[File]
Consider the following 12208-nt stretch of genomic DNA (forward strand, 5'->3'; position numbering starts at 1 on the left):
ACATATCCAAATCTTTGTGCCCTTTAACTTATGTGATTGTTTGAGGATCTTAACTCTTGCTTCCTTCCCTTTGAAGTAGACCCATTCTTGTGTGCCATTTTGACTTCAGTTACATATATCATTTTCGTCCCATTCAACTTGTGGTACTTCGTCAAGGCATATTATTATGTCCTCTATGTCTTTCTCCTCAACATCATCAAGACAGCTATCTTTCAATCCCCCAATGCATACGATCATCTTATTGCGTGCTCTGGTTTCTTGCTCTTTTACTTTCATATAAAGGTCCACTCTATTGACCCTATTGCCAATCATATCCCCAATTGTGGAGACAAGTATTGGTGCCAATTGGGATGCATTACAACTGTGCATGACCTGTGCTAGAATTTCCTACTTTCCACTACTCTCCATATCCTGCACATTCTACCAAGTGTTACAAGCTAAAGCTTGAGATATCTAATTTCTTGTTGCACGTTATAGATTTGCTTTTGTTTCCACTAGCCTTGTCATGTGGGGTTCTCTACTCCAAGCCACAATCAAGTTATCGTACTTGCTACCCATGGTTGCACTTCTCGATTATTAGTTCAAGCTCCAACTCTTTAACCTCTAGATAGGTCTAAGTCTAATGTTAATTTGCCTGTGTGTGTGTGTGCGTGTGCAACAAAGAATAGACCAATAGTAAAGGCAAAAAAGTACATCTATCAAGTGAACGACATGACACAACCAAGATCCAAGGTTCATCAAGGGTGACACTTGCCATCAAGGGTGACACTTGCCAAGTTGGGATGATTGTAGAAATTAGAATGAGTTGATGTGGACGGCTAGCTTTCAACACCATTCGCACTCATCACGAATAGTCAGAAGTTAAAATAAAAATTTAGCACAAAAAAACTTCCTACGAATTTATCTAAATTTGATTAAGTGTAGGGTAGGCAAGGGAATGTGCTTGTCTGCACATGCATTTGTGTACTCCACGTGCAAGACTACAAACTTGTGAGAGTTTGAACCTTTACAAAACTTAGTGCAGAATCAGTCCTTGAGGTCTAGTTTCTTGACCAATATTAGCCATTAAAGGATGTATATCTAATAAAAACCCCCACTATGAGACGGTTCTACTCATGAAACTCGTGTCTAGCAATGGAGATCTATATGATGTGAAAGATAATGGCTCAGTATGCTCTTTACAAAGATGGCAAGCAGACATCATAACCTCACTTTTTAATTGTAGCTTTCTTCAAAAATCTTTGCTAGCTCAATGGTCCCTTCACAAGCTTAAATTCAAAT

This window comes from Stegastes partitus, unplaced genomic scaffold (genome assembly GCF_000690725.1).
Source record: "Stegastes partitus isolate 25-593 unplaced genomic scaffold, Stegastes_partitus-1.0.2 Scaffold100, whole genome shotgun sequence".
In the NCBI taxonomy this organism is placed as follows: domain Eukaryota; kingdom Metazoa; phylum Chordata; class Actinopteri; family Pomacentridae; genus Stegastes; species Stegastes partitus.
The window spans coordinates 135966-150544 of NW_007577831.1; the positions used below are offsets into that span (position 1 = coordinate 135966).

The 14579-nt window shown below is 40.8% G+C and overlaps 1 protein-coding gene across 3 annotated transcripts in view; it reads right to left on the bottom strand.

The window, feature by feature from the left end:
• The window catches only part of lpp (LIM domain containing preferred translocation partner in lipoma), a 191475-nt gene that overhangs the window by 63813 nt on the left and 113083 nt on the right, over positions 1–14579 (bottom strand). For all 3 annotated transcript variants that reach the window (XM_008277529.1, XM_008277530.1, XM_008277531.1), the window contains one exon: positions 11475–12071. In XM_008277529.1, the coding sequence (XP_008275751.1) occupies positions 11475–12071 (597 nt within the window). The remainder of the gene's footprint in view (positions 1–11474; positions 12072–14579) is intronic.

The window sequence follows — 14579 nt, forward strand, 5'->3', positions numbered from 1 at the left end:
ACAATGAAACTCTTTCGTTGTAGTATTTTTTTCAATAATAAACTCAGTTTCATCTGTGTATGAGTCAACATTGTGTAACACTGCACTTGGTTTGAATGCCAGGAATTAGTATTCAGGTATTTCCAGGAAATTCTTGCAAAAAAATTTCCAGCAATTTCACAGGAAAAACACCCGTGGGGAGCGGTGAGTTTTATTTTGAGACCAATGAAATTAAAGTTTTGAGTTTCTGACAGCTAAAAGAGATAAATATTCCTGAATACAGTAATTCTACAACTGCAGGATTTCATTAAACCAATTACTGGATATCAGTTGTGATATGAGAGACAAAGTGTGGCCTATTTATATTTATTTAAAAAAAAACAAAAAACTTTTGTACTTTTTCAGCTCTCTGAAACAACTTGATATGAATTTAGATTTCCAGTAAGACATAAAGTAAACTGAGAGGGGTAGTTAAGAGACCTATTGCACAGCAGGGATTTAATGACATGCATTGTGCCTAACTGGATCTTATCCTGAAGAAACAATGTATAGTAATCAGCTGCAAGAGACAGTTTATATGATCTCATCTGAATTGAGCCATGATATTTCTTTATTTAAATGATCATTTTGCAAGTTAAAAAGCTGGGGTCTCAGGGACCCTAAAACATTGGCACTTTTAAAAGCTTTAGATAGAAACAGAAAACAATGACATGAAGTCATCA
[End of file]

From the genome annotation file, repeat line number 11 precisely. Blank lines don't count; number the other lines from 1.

ACAATGAAACTCTTTCGTTGTAGTATTTTTTTCAATAATAAACTCAGTTTCATCTGTGTATGAGTCAACATTGTGTAACACTGCACTTGGTTTGAATGCCAGGAATTAGTATTCAGGTATTTCCAGGAAATTCTTGCAAAAAAATTTCCAGCAATTTCACAGGAAAAACACCCGTGGGGAGCGGTGAGTTTTATTTTGAGACCAATGAAATTAAAGTTTTGAGTTTCTGACAGCTAAAAGAGATAAATATTCCTGAATACAGTAATTCTACAACTGCAGGATTTCATTAAACCAATTACTGGATATCAGTTGTGATATGAGAGACAAAGTGTGGCCTATTTATATTTATTTAAAAAAAAACAAAAAACTTTTGTACTTTTTCAGCTCTCTGAAACAACTTGATATGAATTTAGATTTCCAGTAAGACATAAAGTAAACTGAGAGGGGTAGTTAAGAGACCTATTGCACAGCAGGGATTTAATGACATGCATTGTGCCTAACTGGATCTTATCCTGAAGAAACAATGTATAGTAATCAGCTGCAAGAGACAGTTTATATGATCTCATCTGAATTGAGCCATGATATTTCTTTATTTAAATGATCATTTTGCAAGTTAAAAAGCTGGGGTCTCAGGGACCCTAAAACATTGGCACTTTTAAAAGCTTTAGATAGAAACAGAAAACAATGACATGAAGTCATCA